NEW, WEEKLY UPDATES FROM NEW JERSEY’S BEACH NESTING BIRD PROJECT TEAM
by Todd Pover, Beach Nesting Bird Project Manager
Piping plovers tend to garner most of our attention on the beach nesting bird project because they are so critically endangered. American oystercatchers and black skimmers are visually striking and very charismatic, so they are popular with the public, as well. That sometimes leaves the least tern as the “forgotten stepchild” of our beachnesters.
Their protective behavior of dive-bombing and even pooping on beachgoers who get too close to their nests or young doesn’t help their reputation. Yet, they are a fascinating species to watch and their chicks rank high on the cute scale.
Because they are a colonial species, and the colonies often take up large areas of the beach, they are a special challenge to manage and protect. But they do need protection – they are listed as endangered in New Jersey. Over the past decade, their population has remained low but stable. On one hand that is good, it means they aren’t declining further, but it also means they aren’t recovering either.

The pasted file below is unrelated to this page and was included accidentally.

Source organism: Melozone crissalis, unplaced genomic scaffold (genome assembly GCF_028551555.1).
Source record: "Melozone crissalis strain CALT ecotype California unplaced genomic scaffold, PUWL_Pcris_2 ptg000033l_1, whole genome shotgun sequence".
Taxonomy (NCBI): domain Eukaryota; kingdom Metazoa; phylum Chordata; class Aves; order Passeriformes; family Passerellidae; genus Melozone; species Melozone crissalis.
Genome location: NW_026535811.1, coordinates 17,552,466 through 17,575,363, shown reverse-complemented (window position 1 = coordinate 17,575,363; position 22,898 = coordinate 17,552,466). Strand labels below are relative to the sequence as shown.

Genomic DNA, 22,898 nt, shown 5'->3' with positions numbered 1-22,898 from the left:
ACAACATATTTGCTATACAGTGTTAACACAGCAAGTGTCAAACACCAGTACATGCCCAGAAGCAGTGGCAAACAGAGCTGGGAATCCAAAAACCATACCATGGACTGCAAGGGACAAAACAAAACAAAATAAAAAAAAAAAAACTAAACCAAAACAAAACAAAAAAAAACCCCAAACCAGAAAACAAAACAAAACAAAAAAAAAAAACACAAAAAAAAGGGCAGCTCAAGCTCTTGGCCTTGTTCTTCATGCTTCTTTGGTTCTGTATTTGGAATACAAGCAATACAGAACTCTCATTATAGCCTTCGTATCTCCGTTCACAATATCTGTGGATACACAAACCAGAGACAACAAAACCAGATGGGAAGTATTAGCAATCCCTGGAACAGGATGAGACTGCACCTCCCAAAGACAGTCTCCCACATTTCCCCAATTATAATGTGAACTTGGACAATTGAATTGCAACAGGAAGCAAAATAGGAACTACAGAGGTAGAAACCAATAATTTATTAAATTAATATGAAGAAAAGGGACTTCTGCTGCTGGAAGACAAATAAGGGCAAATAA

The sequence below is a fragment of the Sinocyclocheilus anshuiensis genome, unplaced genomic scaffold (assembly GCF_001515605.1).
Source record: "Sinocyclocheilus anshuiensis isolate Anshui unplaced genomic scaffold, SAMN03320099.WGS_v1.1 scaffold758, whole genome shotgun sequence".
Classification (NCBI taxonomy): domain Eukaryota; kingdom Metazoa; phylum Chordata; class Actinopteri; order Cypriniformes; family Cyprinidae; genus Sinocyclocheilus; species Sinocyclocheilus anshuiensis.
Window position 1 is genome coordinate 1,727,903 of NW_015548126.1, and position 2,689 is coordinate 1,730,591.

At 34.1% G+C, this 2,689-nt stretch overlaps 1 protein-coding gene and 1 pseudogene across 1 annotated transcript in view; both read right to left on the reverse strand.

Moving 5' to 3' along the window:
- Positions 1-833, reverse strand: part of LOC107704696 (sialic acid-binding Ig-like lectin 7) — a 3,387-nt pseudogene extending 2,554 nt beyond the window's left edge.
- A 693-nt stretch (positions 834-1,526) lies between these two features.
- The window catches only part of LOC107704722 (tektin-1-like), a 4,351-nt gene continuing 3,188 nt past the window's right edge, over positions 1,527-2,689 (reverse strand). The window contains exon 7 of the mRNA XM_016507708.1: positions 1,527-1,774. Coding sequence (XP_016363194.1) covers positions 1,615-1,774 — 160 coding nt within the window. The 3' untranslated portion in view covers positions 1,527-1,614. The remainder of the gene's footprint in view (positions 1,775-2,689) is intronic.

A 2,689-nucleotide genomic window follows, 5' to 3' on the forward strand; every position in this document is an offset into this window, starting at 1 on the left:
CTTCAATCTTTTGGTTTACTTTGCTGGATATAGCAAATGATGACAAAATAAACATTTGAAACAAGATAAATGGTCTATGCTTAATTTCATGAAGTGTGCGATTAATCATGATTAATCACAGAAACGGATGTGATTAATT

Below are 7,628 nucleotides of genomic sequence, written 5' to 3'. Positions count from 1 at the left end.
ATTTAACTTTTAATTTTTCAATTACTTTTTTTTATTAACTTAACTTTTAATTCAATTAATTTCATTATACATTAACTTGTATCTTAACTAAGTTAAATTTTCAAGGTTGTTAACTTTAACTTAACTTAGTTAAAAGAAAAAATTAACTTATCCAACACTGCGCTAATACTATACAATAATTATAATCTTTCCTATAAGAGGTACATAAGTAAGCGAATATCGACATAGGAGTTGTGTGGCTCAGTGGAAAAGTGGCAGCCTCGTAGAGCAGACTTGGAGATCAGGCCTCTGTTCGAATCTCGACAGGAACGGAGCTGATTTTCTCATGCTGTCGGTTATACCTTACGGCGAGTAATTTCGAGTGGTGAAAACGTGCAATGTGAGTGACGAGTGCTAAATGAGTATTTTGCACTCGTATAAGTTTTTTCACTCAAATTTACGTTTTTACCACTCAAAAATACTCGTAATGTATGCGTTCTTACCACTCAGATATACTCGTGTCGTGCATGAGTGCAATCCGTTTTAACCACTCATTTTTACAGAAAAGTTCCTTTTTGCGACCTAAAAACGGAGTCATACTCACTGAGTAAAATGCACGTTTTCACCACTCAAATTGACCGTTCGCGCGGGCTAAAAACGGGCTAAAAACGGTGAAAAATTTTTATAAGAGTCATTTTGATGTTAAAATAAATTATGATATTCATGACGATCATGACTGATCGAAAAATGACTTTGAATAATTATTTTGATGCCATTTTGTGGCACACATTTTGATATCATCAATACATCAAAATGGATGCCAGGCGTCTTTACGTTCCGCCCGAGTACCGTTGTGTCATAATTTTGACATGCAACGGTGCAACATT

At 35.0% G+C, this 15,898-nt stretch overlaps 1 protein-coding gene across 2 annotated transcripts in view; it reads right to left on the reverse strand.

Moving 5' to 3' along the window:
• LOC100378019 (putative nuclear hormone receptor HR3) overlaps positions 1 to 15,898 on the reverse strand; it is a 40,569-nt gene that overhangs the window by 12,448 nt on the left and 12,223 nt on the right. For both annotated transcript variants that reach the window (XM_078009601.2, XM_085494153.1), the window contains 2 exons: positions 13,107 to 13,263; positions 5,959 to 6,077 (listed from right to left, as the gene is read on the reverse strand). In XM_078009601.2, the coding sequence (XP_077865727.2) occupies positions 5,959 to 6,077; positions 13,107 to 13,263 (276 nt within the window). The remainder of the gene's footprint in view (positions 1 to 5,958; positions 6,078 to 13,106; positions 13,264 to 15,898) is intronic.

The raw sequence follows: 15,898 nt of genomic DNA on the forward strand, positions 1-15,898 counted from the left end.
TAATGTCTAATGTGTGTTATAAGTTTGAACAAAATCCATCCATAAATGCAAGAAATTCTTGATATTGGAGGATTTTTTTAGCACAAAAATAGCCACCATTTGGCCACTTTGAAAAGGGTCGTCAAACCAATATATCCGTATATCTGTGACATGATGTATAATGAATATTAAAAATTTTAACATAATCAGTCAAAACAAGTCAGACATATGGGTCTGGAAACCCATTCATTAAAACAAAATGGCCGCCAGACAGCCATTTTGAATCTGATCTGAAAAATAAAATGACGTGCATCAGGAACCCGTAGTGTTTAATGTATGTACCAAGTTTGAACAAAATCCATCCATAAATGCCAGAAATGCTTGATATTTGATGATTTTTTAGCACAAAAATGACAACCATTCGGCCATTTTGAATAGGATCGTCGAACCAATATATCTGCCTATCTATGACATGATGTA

This week, we completed the latest of our bi-monthly surveys with a total of about 1200 individuals counted. This is below our peak a little earlier in the month, but in line with our typical statewide population. To date, we have recorded 24 active colonies along the coast from Sandy Hook to Cape May this year. That is within our average annual range of 20-25, although several of those colonies have already failed due to intense predator pressure.
It is too early to say whether this will be a good or bad year for least terns. We are in the peak period for chicks, so the next two weeks or so will determine if we successfully produce enough young to the fledgling stage. In the meantime, now is the time to get out to see these cuties, but remember to view them from a safe distance and share the shore with all our beach nesting birds.
Todd Pover is the Beach Nesting Bird Project Manager for Conserve Wildlife Foundation of New Jersey.